When everyone else seems to have lots to say, it can sometimes he valuable to shut up and say nothing. We felt like this about the main item in your recent correspondence pages until we read Fr Francis Hegarty's remarks in his letter of February 27.
We whooped with delight and want to support his plea that the Church get on with the job of preaching the Gospel — a task in which we are constantly encouraged by the words and example of the Pope and the urgent demands of the people.
Much of our time is spent with young people in schools, youth clubs, retreats and discussion days. We sec hunger in their faces, a hunger which haunts us. a hunger for the knowledge of God. for contact with Him, for His friendship, for His help. Our Lord hinted at a similar problem among his contemporaries when he said: "Blest are those who know their need of God".
How many times have we seen youngsters begin a session anxious to discuss (and possibly dismiss) the Church's teaching on sexual behaviour, only to find themselves instead coming to grips with and accepting their own sinfulness and need for grace through Christ and his Church.
We are priests. and we are glad that we can in some way guide them in a growing understanding of themselves and our world. We would fail them miserably if we allowed them only to deal with God's gifts, and to forget God Himself! "We arc ambassadors for Christ .. crying out: Be reconciled with God."
It is surely the task of the whole Church to suggest a vision of living to youngsters which brings them to reach out for grace, to open their hearts and minds so that the saving power of Christ can touch them and heal them.
Do we do this by words of hope, by the generosity of our example, by the joy ot our loyalty to Christ and to each other? Or by making sex our most obvious topic of conversation, and a consuming interest in the legality of its varieties an indication of Catholic priorities?
Let's produce the best voice of the Church for those around us in need — the voice which tells the Good News. Let's offer people bread, not stones.
Fr J. Gerard Burke, Director of Vocations Promotion, Diocese of Westminster.
Fr Barry Ffrench,
Director of Youth Work, Diocese of Westminster.
am quite sure that it is Fr Fabian Cowper, 0SI3 (February 20) who, if he has read the recent Vatican declaration on sexual mores, has failed to understand it. Comparing his letter with the document, the latter is quite above his head.
What is an "insult and a scandal" is that a man with such views should have got himself installed as Catl.olic chaplain at a university. By publicising him at least you let us know what is going on. And very interesting it is too.
Don't put your daughter in at York, Mrs Worthington!
J. A. Riley 6 South Avenue, Leigh, Lancashire.
It appears that the tone of my letter of February 20 on the Vatican declaration has caused offence to some people. I should like to apologise to those who were affected by it in this way. And I should add that the views expressed were my own and that I was not writing on behalf of anyone else. The main point of the letter was to remind readers that a genuine plurality does exist in the Church at this moment on these matters. The great variety of letters in this newspaper and elsewhere only reflect this, The first principles of moral theology are in the process of being thrashed out here and now.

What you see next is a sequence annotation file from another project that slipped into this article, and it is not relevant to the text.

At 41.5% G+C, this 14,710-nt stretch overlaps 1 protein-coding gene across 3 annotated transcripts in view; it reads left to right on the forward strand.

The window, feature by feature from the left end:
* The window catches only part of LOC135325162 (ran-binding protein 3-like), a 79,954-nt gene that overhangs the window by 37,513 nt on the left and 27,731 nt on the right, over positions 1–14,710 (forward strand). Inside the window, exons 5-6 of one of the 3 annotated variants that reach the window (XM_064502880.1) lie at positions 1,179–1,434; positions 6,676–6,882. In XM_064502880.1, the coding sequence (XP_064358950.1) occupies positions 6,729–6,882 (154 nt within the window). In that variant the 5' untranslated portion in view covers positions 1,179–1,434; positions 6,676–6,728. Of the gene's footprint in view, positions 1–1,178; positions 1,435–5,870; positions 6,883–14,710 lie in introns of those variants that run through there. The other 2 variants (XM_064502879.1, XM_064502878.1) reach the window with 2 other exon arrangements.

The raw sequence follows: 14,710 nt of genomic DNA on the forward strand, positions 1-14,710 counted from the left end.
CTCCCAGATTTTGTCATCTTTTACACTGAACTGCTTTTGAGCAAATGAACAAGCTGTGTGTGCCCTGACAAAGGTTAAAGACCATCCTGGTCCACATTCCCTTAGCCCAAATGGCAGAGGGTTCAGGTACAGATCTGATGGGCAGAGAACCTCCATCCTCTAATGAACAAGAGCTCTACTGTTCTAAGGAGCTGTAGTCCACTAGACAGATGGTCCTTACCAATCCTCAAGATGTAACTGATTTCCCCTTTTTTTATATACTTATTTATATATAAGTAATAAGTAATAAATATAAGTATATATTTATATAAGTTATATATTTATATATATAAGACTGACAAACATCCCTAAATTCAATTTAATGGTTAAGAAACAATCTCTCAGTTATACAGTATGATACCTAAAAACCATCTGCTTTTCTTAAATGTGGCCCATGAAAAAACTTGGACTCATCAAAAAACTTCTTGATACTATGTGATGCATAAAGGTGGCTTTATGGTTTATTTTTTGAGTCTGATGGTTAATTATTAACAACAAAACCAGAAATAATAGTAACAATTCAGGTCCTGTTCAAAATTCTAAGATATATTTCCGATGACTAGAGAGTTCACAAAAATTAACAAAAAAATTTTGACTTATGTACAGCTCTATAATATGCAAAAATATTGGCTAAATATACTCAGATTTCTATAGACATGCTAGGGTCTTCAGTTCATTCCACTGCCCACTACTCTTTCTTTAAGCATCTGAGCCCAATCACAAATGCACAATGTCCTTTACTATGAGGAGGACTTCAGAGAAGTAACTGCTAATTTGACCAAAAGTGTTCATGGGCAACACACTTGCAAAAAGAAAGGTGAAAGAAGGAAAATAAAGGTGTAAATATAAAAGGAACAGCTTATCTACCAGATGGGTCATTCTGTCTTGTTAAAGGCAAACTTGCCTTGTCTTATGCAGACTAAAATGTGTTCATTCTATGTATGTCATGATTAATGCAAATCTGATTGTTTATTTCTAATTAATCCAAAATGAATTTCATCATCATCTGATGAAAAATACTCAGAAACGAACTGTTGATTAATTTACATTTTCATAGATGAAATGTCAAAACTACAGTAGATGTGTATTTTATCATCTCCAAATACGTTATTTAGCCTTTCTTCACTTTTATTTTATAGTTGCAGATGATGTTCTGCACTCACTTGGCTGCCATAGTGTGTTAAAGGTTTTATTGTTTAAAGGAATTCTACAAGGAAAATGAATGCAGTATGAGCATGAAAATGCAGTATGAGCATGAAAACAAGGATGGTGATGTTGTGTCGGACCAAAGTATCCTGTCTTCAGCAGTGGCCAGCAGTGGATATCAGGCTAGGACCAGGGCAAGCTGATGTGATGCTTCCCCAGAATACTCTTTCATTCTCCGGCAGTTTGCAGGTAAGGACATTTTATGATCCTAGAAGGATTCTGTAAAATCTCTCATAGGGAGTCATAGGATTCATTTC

The discussion will no doubt go on for some time. We have to allow it to continue even though, in one respect, it would be more convenient for us all if it could be ended quite simply. (Fr) Fabian Cowper, OSB Catholic Chaplaincy, University of York.
We write with reference to the letters (February 27)
criticising Fr Fabian Cowper's stand with regard to the Vatican declaration on sexual ethics. As some of the "young souls" in Fr Cowper's care, we would like to correct the misapprehensions of some of your correspondents, Both Mr Martin Couche, and Mrs Mary Murphy seem to consider that the function of a university chaplain is simply to declare Church doctrine. On the contrary, we would consider that the role of a chaplain was to encourage people to come to an understanding of their Faith rooted in their own personal experience of God.
Most Catholic students at university are well acquainted with the teachings of the Church. But if this is all that students — or any of the laity for that matter — are ever to know, then their faith will remain something superficial, imposed from above rather than being an integral part of their lives.
It is this deeper understanding and assimilation of Faith which Fr Cowper is fostering among the students here.
In answer to Mr G. P. Walker's plea that Fr Cowper give his students a "closely reason.:d analysis" of the Vatican declaration, we would like to point out that he, and all those students interested in this matter. did in fact analyse the document very carefully in a series of discussions.
Finally, Mr Couche inaccurately states that Fr Cowper wishes the Church to keep silent on such important issues. In fact, he was distinguishing between the Holy Office which issued this declaration, and the Church consisting of all the faithful, which was not consulted, and has a right to be heard_ At York, in encouraging the students to think about their religion, and speak their minds, Fr Cowper is ensuring that the rest of the Church does not keep silent.
And may we also assure Mr Couche that. contrary to his opinion, we are greatly impressed with the way in which Fr Cowper fulfils his role as chaplain. He has made an invaluable contribution to the lives of many people, and has helped us towards a more mature understanding of our faith.
Mirian A. Purcell President of Catholic Society (and 58 others). The Catholic Chaplaincy,
It is possible that the way in which Joanna Nash (February 20) and her supporters defended the Vatican statement on sexual problems was not ideal: the general tone was perhaps a little too rigid.
But has Hannah Mylne (February 27) proved herself so superior by expressing an opposing viewpoint in a patronising and smug manner, in very bad verse and by completely omitting logical arguments in support of her claim?
P. Glover 12 Lambs Conduit Passage, London, WCI.
Long poetry is not for me. I just support the Holy See.
Tim Finigan (One of the 53 whose names you didn't print with Joanne Nash's letter of February 20.) 7 Bingham Road,
Addiscombe, Croydon, Surrey.